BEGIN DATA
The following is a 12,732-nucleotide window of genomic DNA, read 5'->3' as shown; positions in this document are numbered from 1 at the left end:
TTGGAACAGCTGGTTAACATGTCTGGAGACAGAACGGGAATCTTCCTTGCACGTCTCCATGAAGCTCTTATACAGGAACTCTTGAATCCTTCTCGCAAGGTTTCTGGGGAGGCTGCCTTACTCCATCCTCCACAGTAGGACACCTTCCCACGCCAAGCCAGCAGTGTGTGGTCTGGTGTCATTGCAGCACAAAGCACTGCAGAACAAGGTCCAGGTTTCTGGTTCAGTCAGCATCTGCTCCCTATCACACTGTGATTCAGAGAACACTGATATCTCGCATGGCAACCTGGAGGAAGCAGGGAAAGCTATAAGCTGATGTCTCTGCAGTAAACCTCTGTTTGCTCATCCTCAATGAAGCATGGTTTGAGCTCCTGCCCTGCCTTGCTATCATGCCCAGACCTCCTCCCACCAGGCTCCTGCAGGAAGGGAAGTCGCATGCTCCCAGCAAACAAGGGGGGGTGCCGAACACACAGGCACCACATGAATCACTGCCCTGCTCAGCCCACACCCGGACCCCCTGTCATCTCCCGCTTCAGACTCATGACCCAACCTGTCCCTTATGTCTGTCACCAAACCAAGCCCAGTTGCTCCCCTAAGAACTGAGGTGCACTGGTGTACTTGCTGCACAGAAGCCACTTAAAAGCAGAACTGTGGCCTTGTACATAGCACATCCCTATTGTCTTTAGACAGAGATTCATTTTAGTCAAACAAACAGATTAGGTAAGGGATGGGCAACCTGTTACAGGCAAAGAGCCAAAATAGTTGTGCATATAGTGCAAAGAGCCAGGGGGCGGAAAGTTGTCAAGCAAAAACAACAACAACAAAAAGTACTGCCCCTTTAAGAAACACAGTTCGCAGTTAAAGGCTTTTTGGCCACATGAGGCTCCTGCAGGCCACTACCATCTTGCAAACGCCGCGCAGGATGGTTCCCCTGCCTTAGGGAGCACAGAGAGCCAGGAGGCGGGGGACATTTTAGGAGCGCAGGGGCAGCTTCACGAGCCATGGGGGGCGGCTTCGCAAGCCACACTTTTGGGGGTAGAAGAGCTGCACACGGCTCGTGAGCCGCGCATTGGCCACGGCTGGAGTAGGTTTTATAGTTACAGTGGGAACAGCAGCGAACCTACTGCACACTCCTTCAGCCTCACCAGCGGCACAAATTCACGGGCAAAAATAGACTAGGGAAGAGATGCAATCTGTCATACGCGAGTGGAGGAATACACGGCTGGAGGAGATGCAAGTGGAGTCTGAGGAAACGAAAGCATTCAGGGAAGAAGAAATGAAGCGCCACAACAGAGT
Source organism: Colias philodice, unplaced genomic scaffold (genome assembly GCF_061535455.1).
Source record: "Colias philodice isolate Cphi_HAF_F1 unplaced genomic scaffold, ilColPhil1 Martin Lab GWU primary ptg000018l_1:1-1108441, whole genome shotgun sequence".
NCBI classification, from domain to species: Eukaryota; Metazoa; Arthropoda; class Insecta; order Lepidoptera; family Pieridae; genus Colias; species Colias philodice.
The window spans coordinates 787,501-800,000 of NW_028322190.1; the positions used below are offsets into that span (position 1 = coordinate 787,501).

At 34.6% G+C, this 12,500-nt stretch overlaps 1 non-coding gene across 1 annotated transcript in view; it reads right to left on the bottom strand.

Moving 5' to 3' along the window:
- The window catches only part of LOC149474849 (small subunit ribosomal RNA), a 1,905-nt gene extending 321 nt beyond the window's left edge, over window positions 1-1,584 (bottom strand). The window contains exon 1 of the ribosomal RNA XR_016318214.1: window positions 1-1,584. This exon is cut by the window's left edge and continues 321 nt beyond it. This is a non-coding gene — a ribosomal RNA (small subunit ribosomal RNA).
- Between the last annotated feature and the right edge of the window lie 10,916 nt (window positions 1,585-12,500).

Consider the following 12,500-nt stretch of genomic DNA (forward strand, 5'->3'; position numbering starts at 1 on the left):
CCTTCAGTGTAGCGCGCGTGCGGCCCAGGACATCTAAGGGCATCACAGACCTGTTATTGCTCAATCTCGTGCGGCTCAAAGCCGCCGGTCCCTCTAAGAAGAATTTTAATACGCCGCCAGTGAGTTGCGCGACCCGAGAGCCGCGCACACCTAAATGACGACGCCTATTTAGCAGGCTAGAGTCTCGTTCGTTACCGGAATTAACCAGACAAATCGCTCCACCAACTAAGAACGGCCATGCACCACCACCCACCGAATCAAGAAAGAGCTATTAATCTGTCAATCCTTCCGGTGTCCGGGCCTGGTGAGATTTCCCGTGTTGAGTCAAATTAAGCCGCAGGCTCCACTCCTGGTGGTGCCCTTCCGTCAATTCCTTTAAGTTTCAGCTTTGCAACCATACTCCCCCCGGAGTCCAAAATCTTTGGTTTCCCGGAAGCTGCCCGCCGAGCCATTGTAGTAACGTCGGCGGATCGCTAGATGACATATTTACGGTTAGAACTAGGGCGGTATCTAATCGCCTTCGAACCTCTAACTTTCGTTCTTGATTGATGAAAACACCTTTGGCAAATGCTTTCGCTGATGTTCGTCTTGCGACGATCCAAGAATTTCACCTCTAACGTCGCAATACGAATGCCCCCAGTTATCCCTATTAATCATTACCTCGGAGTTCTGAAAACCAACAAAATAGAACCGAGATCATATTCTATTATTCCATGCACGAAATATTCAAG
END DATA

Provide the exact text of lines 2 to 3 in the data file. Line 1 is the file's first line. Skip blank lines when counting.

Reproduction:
TTGGAACAGCTGGTTAACATGTCTGGAGACAGAACGGGAATCTTCCTTGCACGTCTCCATGAAGCTCTTATACAGGAACTCTTGAATCCTTCTCGCAAGGTTTCTGGGGAGGCTGCCTTACTCCATCCTCCACAGTAGGACACCTTCCCACGCCAAGCCAGCAGTGTGTGGTCTGGTGTCATTGCAGCACAAAGCACTGCAGAACAAGGTCCAGGTTTCTGGTTCAGTCAGCATCTGCTCCCTATCACACTGTGATTCAGAGAACACTGATATCTCGCATGGCAACCTGGAGGAAGCAGGGAAAGCTATAAGCTGATGTCTCTGCAGTAAACCTCTGTTTGCTCATCCTCAATGAAGCATGGTTTGAGCTCCTGCCCTGCCTTGCTATCATGCCCAGACCTCCTCCCACCAGGCTCCTGCAGGAAGGGAAGTCGCATGCTCCCAGCAAACAAGGGGGGGTGCCGAACACACAGGCACCACATGAATCACTGCCCTGCTCAGCCCACACCCGGACCCCCTGTCATCTCCCGCTTCAGACTCATGACCCAACCTGTCCCTTATGTCTGTCACCAAACCAAGCCCAGTTGCTCCCCTAAGAACTGAGGTGCACTGGTGTACTTGCTGCACAGAAGCCACTTAAAAGCAGAACTGTGGCCTTGTACATAGCACATCCCTATTGTCTTTAGACAGAGATTCATTTTAGTCAAACAAACAGATTAGGTAAGGGATGGGCAACCTGTTACAGGCAAAGAGCCAAAATAGTTGTGCATATAGTGCAAAGAGCCAGGGGGCGGAAAGTTGTCAAGCAAAAACAACAACAACAAAAAGTACTGCCCCTTTAAGAAACACAGTTCGCAGTTAAAGGCTTTTTGGCCACATGAGGCTCCTGCAGGCCACTACCATCTTGCAAACGCCGCGCAGGATGGTTCCCCTGCCTTAGGGAGCACAGAGAGCCAGGAGGCGGGGGACATTTTAGGAGCGCAGGGGCAGCTTCACGAGCCATGGGGGGCGGCTTCGCAAGCCACACTTTTGGGGGTAGAAGAGCTGCACACGGCTCGTGAGCCGCGCATTGGCCACGGCTGGAGTAGGTTTTATAGTTACAGTGGGAACAGCAGCGAACCTACTGCACACTCCTTCAGCCTCACCAGCGGCACAAATTCACGGGCAAAAATAGACTAGGGAAGAGATGCAATCTGTCATACGCGAGTGGAGGAATACACGGCTGGAGGAGATGCAAGTGGAGTCTGAGGAAACGAAAGCATTCAGGGAAGAAGAAATGAAGCGCCACAACAGAGT
Source organism: Colias philodice, unplaced genomic scaffold (genome assembly GCF_061535455.1).